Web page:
Other (but not all) new features and enhancements

Adobe claims that Smart Sharpen is accelerated by supported GPUs more than it was before.

When you choose Edit > Fill, try some of the new additions to the Scripted Patterns option at the bottom of the Fill dialog box. For example, you can generate a range of trees by choosing the Tree script and playing with the settings.

Scripted fill: Tree

When I first wrote about Adobe Generator, I mentioned that there was no way to specify padding or export the entire canvas of a layer. Adobe notes that in 14.2 “Generator can export padding in image assets by using layer masks. Sounds promising, I just haven’t tried it out yet.

You now get up to 10 color samplers, the ability to edit all color samples in the Info panel at once, and a new Clear All option to remove them all at once.

Now there’s a one-click way to unlock a background layer. Just click the lock icon on it!

More details from Adobe

Adobe just published several articles about the new features in Photoshop CC 14.2. Here are links to them. The first two are the most important if you want a complete list of what’s in the update.

Introducing New Features in Photoshop CC (14.2)

Photoshop CC 14.2 Update – JDI features, Mac Pro/OS X 10.9 compatibility and notable bug fixes

How to adjust perspective in a photo (Perspective Warp)

Photoshop CC Gets Physical: 3D Printing in Just One Click

Photoshop Help / What’s New in Photoshop CC (January 2014)

How to get the update

To update from Photoshop, start Photoshop CC and choose Help > Updates.


To update through Adobe Creative Cloud: Start Adobe Creative Cloud if it isn’t running, and it should indicate that an update is available for Adobe Photoshop CC.

Bonus! Trial version reset

In the Introducing New Features article by Adobe that’s linked above, Adobe mentions that they are resetting the trial period for Photoshop. This is pretty significant for those who haven’t tried Photoshop in a while. Normally, once you’ve used a trial version you can never use it again on the same computer after the trial period is up. With Photoshop 14.2, anyone can now use it for 30 days even if they had already tried it before. From the article (bold formatting is by Adobe):

We want everyone to have a chance to try out these new features, as well as other features like Adobe Generator, which was introduced last September with the release of Photoshop CC version 14.1, and those released in the first version of Photoshop CC (version 14). We are excited to announce that we are resetting the trial clock for everyone today. Even if you have previously tried Photoshop CC and your trial has expired, now you can try the latest version of Photoshop CC for an additional 30 days and test-drive these awesome new features.

Discover better photos by getting high (or low)

It’s easy to fall into the trap of seeing a subject, shooting at eye level, and simply moving on; I have to remember to break out of that habit all the time. Walking past a building site the other night, I was intrigued by the color and perspective of the green pipes they brought in. The way the pipes leaned out over the new walls looked like a battleship gun Terry Gilliam would dream up. The eye-level shot I took really didn’t do anything for me and I deleted it, but I really wanted to make the shot work. I remembered to try pushing the pipes up into the sky or down into the ground simply by moving the camera up and down. As a result, I got two shots I liked a whole lot more than the eye-level shot.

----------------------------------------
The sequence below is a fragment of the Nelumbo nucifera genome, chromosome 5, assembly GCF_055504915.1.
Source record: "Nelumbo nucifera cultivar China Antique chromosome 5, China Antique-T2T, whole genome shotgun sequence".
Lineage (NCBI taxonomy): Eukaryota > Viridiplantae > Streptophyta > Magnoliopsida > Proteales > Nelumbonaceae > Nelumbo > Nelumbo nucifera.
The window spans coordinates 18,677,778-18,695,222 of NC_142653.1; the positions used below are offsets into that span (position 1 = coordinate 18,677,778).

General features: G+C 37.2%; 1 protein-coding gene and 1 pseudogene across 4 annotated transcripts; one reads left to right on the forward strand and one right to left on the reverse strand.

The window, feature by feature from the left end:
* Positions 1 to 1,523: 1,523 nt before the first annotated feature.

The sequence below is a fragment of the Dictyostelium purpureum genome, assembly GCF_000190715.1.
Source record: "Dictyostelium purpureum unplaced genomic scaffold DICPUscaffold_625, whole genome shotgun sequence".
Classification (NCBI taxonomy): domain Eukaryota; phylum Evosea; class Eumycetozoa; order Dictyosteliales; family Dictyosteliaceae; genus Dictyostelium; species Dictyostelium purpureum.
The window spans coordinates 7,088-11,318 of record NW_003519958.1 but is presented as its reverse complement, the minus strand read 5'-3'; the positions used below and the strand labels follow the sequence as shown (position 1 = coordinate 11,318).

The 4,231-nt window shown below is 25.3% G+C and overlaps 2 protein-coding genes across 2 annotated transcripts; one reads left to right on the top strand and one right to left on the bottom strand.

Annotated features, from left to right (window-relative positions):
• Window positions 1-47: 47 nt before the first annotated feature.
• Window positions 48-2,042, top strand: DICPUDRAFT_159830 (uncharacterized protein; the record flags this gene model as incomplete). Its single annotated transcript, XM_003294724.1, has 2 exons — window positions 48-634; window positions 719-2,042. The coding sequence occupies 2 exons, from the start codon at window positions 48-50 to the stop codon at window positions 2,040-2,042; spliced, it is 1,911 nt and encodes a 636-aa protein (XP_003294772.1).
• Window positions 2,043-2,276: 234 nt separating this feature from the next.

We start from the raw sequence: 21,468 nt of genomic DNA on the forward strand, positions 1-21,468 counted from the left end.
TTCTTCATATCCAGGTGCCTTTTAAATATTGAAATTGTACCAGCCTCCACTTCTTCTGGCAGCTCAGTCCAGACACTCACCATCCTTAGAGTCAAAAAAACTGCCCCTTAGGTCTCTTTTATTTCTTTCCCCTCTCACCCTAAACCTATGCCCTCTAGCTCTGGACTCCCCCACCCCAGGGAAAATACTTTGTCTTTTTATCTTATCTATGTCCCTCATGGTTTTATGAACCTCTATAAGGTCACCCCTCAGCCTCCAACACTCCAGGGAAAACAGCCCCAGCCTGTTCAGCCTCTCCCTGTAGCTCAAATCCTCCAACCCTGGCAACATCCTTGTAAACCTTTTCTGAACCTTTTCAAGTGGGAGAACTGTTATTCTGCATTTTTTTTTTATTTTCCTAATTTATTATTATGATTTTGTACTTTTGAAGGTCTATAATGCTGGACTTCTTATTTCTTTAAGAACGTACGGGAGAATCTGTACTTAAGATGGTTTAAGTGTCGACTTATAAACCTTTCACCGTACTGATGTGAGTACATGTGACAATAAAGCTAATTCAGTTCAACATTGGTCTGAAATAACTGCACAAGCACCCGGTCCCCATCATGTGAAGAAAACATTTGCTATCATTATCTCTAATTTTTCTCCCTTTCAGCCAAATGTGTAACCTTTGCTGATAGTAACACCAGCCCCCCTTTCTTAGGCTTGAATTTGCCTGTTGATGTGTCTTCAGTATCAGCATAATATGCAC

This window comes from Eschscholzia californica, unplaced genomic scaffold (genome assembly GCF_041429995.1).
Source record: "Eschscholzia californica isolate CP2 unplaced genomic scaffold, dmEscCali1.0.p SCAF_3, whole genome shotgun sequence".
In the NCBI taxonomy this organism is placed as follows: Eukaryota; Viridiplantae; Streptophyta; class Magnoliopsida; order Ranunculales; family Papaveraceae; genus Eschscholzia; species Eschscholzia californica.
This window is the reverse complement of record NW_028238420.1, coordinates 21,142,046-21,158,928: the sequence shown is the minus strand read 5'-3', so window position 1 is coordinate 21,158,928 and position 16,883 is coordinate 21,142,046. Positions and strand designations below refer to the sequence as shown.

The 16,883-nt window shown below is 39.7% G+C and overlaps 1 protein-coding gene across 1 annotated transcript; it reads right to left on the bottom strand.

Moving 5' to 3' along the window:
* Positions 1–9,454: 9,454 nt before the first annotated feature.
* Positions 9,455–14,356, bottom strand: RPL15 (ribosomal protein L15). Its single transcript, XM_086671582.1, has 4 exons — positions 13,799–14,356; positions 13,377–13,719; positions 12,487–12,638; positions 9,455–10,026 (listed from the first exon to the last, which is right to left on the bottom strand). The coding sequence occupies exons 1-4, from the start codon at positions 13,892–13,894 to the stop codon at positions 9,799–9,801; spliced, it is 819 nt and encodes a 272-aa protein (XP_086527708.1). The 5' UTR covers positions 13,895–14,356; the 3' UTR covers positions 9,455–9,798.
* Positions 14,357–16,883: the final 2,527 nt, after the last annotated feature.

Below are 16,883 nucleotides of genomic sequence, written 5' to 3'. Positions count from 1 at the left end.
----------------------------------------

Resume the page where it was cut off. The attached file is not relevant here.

Fire Station 21 pipes looking up

Fire station pipes looking down

For the first shot I lowered the camera to about a foot off the ground, and for the second shot I raised the camera as far up as my arms could reach. That simple 6-foot difference produced two noticeably different images.

What the photos don’t show is the chain-link fence around the building site. To make the fence disappear, I moved the camera right up to the fence and shot through it. The fence turned out to be more of a help than a hindrance, because I was able to brace the camera on the fence with both hands to steady a long exposure enough for the camera’s image stabilization to be able to make up the difference. This was made easier because I was shooting with my pocket camera, a Panasonic DMC-LX3 set to shoot raw at ISO 1600. If it had been an SLR, I wouldn’t have been able to rest the entire lens inside one of the chain link holes.

It was the screen on the back of the camera that let me compose the shots without having to lie on the wet ground or finding a ladder. There’s a rather significant group of photographers that’s devoted to the optical viewfinder, and they tend to take a dim view of shooting with any electronic viewfinder. These two shots are examples of why I don’t agree with them. On the camera screen I was able to compose and check the composition at the edges, level (with the help of the on-screen grid option), and check exposure with the help of the histogram and clipping display, and I could do it with the camera at an odd angle far from my face. Being able to read the screen from a distance freed me up to create two very different compositions from the same spot on the sidewalk.

When processing the shot later in Lightroom 3.3, noise reduction, Clarity, and Vibrance were very helpful in cleaning up the image and punching up the color and local contrast. High ISO shadows can be a little purple on this camera, so I reduced the purple saturation in the Hue/Saturation/Lightness panel.